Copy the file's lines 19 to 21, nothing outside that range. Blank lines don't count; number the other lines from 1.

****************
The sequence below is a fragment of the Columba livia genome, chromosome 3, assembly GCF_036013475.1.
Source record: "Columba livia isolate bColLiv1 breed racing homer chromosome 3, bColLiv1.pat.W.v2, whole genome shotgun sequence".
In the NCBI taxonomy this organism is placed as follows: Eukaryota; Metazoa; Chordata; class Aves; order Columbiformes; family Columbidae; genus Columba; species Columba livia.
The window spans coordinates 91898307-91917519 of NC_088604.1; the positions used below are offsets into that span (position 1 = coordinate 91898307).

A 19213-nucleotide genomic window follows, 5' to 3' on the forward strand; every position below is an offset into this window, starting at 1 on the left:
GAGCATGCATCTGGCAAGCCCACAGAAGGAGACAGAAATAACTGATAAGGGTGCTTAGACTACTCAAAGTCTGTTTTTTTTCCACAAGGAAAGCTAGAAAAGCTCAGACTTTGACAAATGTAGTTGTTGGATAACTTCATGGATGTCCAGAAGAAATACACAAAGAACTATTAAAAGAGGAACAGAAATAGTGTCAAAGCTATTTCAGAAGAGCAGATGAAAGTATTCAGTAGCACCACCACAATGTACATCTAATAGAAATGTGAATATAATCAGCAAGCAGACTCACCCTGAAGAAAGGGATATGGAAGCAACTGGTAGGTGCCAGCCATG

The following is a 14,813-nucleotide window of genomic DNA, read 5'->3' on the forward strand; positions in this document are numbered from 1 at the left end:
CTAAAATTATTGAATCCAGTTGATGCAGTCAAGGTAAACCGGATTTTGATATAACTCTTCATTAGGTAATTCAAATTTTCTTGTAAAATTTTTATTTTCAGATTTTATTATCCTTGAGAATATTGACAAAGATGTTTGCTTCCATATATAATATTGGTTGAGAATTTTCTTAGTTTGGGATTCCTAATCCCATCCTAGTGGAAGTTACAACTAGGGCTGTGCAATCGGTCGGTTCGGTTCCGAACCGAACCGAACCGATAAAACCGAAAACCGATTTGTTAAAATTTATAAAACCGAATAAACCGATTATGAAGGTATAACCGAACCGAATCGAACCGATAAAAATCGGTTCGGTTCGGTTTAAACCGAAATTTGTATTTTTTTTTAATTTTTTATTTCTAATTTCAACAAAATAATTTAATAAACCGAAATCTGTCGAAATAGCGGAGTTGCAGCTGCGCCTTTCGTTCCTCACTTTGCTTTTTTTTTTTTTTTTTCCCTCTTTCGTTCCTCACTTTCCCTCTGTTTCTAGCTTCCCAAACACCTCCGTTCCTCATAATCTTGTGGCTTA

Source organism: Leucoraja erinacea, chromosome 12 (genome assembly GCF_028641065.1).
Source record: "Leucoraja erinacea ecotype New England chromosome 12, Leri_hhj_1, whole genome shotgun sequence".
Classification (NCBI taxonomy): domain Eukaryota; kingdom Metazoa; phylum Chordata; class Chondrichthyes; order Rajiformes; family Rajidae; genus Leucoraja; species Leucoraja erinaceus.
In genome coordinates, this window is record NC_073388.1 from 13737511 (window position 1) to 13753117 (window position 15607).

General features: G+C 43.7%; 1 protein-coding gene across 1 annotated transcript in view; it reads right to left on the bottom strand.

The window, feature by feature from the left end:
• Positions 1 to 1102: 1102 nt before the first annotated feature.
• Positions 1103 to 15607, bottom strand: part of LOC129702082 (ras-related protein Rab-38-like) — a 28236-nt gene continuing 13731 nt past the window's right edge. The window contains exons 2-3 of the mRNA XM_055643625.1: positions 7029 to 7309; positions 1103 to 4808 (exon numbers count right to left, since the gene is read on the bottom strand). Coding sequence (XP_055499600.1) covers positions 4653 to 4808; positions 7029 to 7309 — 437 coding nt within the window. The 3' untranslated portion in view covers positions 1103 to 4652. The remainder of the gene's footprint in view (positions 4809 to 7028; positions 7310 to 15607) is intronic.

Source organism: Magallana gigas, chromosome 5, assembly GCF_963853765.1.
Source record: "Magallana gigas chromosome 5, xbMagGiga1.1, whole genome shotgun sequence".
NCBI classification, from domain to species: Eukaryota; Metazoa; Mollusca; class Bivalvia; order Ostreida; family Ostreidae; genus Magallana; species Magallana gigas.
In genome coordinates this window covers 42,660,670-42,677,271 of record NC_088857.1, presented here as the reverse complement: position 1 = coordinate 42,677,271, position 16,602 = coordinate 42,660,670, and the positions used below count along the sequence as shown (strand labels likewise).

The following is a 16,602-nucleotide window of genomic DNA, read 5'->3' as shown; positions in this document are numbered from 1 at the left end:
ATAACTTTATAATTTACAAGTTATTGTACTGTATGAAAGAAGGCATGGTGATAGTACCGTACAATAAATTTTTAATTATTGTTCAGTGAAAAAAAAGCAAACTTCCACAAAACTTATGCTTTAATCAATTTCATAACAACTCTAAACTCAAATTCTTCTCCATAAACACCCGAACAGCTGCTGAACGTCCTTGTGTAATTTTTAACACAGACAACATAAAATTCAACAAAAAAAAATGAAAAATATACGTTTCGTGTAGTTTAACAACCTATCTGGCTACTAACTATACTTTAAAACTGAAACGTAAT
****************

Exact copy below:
NCBI classification, from domain to species: Eukaryota; Metazoa; Mollusca; class Bivalvia; order Ostreida; family Ostreidae; genus Magallana; species Magallana gigas.
In genome coordinates this window covers 42,660,670-42,677,271 of record NC_088857.1, presented here as the reverse complement: position 1 = coordinate 42,677,271, position 16,602 = coordinate 42,660,670, and the positions used below count along the sequence as shown (strand labels likewise).

The following is a 16,602-nucleotide window of genomic DNA, read 5'->3' as shown; positions in this document are numbered from 1 at the left end: